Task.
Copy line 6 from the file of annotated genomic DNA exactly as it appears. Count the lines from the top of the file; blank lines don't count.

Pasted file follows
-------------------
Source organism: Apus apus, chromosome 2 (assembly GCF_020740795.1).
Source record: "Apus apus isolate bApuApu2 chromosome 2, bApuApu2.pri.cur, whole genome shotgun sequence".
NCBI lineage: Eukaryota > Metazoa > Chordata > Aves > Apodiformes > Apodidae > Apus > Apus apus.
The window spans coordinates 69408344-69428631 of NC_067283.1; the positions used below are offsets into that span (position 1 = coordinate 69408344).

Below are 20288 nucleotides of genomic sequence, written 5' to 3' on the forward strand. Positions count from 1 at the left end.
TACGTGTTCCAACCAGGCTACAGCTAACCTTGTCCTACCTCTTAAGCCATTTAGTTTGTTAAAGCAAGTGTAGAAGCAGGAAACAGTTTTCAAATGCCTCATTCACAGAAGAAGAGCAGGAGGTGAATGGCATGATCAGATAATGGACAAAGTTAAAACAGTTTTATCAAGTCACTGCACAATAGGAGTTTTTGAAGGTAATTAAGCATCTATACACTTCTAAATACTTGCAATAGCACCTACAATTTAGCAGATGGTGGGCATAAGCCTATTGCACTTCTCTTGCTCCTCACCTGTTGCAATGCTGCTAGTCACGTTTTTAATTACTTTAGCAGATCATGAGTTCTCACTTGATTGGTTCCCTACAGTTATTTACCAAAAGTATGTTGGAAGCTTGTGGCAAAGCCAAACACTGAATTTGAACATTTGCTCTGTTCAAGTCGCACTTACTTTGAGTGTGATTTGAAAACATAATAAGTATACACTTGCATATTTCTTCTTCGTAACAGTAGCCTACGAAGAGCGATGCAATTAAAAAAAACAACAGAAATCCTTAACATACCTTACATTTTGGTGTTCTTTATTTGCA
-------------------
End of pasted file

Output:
TACGTGTTCCAACCAGGCTACAGCTAACCTTGTCCTACCTCTTAAGCCATTTAGTTTGTTAAAGCAAGTGTAGAAGCAGGAAACAGTTTTCAAATGCCTCATTCACAGAAGAAGAGCAGGAGGTGAATGGCATGATCAGATAATGGACAAAGTTAAAACAGTTTTATCAAGTCACTGCACAATAGGAGTTTTTGAAGGTAATTAAGCATCTATACACTTCTAAATACTTGCAATAGCACCTACAATTTAGCAGATGGTGGGCATAAGCCTATTGCACTTCTCTTGCTCCTCACCTGTTGCAATGCTGCTAGTCACGTTTTTAATTACTTTAGCAGATCATGAGTTCTCACTTGATTGGTTCCCTACAGTTATTTACCAAAAGTATGTTGGAAGCTTGTGGCAAAGCCAAACACTGAATTTGAACATTTGCTCTGTTCAAGTCGCACTTACTTTGAGTGTGATTTGAAAACATAATAAGTATACACTTGCATATTTCTTCTTCGTAACAGTAGCCTACGAAGAGCGATGCAATTAAAAAAAACAACAGAAATCCTTAACATACCTTACATTTTGGTGTTCTTTATTTGCA